Pennard’s Chair of Green Diary history

Added on October 15th, 2018 by Lorne Smith
Posted in Greenkeeping

Pennard GC was used in FineGolf’s  Augusta Syndrome Disease (ASD) article as an example of a club going through the ASD cycle. To put more flesh on the bones of the story FineGolf invited Pennard’s Chair of green from 2009 to 2014 to give his recollections of events.

This is the diary history of John Beynon, an honest Chair of Green, someone interested in the better health of his club as his objective, rather than the polishing of his own ego and status.


Dear Lorne,

pennard golf club,

John Beynon with the winter knock-out Kempson cup.

Following your phone call I’ve been trying to recall some of my time as Chair of Green at Pennard Golf Club to give you a picture of my experiences. I became involved following my alarm at reading the annual accounts and realising that significant changes were urgently needed to arrest escalating borrowing requirements. I had been honorary auditor/reporting accountant for many years.

I had no experience of greenkeeping but was certainly interested in agronomy and the best presentation of the course. As Chair of Green I would be a member of the club’s executive committee, involved in the general management, and at the same time able to influence the ongoing development of a fine golf course. I think this took place sometime during 2009.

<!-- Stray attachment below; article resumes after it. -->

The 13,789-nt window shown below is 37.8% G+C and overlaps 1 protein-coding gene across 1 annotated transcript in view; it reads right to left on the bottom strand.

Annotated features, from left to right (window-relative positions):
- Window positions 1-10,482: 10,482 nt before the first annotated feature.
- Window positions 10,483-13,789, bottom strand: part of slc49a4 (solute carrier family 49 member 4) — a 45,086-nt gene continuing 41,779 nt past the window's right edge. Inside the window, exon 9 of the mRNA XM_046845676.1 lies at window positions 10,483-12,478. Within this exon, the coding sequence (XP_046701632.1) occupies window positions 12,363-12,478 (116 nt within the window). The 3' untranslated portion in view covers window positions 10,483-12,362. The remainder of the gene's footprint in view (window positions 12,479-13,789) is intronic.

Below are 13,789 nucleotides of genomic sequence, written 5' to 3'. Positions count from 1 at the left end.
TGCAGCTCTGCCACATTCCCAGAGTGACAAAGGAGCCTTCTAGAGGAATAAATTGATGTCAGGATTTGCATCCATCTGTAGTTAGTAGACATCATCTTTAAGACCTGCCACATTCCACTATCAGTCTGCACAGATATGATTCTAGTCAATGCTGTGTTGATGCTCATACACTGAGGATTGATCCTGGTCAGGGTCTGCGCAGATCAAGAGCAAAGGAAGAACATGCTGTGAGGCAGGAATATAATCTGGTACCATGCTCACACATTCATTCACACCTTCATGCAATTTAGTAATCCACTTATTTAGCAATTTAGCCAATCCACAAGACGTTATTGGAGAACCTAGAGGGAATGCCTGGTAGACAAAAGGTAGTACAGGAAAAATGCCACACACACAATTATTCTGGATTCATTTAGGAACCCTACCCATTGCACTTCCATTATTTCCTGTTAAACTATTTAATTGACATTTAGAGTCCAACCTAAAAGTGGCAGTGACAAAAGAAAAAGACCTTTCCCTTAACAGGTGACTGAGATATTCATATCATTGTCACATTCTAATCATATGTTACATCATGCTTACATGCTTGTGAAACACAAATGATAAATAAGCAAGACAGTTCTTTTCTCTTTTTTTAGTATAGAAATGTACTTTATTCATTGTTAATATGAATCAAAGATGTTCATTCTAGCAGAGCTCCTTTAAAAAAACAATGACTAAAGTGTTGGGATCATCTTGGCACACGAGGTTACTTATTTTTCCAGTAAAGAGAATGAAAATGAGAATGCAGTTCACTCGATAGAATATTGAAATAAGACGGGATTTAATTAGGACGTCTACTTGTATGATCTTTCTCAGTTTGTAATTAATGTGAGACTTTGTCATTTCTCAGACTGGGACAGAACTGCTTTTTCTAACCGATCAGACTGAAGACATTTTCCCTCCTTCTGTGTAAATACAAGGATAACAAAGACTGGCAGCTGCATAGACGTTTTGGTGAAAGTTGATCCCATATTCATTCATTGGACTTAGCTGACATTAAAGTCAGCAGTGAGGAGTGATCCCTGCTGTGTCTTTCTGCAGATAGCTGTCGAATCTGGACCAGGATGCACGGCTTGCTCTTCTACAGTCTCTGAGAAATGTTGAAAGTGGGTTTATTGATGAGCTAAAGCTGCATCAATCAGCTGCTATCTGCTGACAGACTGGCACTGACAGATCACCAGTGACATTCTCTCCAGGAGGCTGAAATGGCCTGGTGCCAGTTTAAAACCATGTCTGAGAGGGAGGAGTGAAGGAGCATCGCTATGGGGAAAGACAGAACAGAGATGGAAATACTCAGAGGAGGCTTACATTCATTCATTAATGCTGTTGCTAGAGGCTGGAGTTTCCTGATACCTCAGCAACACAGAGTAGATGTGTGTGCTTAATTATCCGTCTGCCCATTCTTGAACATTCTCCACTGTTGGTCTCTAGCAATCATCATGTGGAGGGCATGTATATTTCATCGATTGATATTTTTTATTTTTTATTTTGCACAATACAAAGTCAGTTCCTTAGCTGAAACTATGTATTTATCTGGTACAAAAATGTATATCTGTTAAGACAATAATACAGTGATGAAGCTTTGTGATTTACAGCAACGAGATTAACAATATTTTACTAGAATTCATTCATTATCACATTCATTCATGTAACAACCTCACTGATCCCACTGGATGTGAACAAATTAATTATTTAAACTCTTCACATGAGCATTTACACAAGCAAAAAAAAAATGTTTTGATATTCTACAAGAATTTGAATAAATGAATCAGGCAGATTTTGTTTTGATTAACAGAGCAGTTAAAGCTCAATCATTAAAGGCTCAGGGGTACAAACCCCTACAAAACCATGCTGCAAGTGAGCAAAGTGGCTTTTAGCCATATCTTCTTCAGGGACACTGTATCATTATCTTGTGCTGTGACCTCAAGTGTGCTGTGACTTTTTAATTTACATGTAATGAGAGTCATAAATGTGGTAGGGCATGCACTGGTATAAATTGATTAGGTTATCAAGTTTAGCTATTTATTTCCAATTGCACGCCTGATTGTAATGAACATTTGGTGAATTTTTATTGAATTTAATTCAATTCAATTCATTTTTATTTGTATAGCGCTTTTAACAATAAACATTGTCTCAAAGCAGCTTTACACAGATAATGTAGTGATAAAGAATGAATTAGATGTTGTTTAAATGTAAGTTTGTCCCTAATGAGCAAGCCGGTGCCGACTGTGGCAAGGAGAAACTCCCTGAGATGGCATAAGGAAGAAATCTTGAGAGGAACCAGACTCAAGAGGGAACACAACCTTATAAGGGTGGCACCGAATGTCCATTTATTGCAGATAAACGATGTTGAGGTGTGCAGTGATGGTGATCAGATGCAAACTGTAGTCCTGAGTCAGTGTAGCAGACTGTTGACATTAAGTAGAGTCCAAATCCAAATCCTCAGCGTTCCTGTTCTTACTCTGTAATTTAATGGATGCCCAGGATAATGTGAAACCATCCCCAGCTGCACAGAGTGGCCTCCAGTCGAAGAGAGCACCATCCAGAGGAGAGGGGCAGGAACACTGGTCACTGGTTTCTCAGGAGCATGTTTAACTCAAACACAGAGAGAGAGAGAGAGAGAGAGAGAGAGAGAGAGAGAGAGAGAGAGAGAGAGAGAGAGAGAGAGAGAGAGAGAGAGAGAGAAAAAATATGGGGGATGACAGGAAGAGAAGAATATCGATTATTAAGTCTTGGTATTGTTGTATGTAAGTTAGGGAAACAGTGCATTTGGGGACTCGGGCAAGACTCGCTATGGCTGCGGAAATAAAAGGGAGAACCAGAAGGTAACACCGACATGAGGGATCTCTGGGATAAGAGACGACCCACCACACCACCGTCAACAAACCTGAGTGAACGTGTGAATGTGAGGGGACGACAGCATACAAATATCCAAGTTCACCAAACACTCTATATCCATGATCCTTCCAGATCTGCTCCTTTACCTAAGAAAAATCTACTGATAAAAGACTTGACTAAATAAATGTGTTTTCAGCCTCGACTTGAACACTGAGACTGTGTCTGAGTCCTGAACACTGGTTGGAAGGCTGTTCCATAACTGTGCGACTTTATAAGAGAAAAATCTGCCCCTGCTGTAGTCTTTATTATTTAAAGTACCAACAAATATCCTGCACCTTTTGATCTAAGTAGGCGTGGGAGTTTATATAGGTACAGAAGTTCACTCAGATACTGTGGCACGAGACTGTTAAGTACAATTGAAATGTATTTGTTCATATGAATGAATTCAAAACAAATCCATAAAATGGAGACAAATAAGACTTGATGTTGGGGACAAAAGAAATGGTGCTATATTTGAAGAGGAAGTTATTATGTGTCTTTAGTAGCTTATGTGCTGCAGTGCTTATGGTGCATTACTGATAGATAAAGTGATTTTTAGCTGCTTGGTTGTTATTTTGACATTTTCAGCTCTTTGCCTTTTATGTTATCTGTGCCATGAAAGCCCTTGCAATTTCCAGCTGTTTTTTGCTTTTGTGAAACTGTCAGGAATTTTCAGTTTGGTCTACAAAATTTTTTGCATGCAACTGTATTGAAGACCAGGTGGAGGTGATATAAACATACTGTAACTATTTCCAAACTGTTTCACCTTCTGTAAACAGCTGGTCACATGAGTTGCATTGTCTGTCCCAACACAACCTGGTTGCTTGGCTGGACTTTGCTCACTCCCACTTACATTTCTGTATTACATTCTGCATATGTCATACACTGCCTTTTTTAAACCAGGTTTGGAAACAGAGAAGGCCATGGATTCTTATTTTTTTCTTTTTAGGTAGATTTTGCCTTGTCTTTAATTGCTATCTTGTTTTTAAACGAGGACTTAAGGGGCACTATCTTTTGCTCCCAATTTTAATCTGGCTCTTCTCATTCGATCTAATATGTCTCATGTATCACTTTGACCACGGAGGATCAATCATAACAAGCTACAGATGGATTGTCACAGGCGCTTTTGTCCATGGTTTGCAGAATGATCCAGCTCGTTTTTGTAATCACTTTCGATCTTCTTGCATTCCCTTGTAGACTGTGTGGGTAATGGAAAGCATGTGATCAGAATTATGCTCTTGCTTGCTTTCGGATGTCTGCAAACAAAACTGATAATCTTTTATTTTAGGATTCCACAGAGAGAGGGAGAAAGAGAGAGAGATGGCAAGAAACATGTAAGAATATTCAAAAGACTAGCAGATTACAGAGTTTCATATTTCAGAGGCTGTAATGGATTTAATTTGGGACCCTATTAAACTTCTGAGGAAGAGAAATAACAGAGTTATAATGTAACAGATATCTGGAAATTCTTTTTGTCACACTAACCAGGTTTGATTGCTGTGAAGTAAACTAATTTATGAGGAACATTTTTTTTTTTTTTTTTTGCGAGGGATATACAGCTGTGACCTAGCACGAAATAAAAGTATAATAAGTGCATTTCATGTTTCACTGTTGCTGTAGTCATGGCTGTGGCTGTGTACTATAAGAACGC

mike bennett, pennard golf club,

Mike Bennett, the popular, highly respected pro at Pennard for 40 years.

First off, I organised a new Greens Committee, particularly inviting Michael Bennett, our long standing professional, to take advantage of his playing experiences and his evaluation of all the top links courses that he had visited.

I realised very quickly that the equipment was in very poor condition with some rather large estimates for repairs and replacements, payment of which was out of the question. Luckily one of my clients was a mobile engineer who worked on quarry and opencast sites maintaining and rebuilding equipment. I called him in to look at some of the items and we were able to get several items operational with very little expenditure. I also managed to find a cheap, second hand fairways mower to replace the use of machinery not really built for the task.

At the same time I researched everything I could find online about the treatment and improvement of fescue greens, from which I discovered that it was a particularly important consideration in Scandinavian countries. Here pesticides were starting to be banned and so with it becoming difficult to chemically protect Poa annua weed grass greens from disease, they were turning back to disease-resistant fine grasses.

‘Practical Greenkeeping’ by Jim Arthur

After talking to you, Lorne, I invested in Jim Arthur’s   practical greenkeeping book. This became my bible and though every site is different and particularly Pennard, in using it as a regular reference, it gave me the confidence that we were going in the right direction and to understand that greenkeeping was all about the perpetual battle between fine and weed grasses. It also helped that it was written with humour and insight by the finest-ever golf agronomist.